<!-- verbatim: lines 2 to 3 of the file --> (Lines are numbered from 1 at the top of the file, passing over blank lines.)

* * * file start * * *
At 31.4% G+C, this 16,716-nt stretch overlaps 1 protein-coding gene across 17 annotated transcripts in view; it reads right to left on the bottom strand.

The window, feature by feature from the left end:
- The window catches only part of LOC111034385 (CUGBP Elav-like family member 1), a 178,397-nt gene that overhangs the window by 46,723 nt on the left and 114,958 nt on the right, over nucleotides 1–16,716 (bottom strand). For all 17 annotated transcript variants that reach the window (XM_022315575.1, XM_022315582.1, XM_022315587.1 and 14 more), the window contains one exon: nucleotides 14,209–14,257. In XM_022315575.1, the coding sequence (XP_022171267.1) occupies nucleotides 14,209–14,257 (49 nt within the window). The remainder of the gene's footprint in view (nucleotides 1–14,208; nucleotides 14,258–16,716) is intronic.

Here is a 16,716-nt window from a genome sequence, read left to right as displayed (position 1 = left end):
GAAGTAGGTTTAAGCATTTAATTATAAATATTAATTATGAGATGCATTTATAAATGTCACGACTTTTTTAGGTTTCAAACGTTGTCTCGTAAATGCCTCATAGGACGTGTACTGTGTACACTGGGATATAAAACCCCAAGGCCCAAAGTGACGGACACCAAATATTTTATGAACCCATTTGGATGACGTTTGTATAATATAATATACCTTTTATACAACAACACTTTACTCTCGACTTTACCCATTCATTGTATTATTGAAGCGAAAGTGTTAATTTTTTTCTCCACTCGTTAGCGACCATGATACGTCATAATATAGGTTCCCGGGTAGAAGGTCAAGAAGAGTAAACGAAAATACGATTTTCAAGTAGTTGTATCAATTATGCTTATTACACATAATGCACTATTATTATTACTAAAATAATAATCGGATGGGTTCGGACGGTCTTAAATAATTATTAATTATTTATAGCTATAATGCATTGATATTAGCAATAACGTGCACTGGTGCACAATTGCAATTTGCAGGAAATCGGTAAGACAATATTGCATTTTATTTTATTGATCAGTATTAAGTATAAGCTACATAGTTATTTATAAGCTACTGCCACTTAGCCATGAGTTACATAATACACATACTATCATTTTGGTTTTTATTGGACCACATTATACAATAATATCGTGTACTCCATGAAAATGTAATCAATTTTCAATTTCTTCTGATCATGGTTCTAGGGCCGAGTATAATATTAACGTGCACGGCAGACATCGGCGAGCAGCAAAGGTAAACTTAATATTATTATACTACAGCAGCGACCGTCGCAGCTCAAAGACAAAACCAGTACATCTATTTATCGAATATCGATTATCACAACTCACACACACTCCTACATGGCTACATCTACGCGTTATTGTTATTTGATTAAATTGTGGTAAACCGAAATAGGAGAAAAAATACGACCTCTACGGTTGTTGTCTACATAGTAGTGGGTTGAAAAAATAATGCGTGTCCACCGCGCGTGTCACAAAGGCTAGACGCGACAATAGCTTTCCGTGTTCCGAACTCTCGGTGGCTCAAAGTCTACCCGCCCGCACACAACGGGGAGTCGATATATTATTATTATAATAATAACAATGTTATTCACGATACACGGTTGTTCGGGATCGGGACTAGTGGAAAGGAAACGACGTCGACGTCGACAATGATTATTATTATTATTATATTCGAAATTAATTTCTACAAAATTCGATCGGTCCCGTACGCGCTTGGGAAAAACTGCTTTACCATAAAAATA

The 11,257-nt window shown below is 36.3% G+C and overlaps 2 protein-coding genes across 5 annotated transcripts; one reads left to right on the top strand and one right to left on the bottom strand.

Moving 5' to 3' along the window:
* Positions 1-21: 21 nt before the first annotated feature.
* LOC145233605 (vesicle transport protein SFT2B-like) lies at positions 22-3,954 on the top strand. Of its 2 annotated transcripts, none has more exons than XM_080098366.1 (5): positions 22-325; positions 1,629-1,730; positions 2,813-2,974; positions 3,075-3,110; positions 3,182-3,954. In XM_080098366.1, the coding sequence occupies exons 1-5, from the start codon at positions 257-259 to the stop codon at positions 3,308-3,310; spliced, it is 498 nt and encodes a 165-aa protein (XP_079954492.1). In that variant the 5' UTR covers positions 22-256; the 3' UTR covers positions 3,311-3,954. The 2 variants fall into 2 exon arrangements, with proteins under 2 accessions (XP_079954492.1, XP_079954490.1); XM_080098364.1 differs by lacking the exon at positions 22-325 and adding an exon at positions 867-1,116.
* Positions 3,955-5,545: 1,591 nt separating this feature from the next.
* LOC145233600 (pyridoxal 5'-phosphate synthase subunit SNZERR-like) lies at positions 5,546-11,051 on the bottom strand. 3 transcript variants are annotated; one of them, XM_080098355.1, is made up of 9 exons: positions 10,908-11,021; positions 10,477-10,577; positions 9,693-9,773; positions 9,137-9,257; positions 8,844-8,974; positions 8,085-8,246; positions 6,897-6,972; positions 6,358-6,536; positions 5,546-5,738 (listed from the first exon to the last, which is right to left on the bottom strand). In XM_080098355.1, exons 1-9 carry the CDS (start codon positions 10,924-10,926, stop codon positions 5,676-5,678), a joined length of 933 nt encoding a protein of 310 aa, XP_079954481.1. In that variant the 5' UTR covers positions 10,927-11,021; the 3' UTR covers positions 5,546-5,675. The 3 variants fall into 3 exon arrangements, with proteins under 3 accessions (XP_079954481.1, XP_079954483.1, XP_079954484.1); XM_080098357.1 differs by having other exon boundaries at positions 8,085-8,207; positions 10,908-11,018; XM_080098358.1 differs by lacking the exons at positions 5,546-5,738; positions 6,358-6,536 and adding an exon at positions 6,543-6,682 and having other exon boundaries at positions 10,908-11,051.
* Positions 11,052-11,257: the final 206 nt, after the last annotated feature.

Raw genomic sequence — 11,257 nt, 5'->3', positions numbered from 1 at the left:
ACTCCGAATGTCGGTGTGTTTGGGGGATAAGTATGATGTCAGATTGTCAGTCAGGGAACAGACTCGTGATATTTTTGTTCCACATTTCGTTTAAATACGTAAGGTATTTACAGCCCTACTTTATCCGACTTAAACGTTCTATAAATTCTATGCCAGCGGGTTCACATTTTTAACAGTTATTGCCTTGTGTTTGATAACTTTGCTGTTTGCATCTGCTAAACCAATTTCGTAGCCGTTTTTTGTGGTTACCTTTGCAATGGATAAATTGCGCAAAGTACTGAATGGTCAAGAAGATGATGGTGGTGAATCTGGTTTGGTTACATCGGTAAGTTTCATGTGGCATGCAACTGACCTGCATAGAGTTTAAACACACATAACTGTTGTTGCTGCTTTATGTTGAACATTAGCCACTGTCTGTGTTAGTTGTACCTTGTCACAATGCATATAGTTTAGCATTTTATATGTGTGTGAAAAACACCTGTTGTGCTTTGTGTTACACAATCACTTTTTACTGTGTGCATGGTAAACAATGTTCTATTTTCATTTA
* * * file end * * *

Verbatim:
The window, feature by feature from the left end:
- The window catches only part of LOC111034385 (CUGBP Elav-like family member 1), a 178,397-nt gene that overhangs the window by 46,723 nt on the left and 114,958 nt on the right, over nucleotides 1–16,716 (bottom strand). For all 17 annotated transcript variants that reach the window (XM_022315575.1, XM_022315582.1, XM_022315587.1 and 14 more), the window contains one exon: nucleotides 14,209–14,257. In XM_022315575.1, the coding sequence (XP_022171267.1) occupies nucleotides 14,209–14,257 (49 nt within the window). The remainder of the gene's footprint in view (nucleotides 1–14,208; nucleotides 14,258–16,716) is intronic.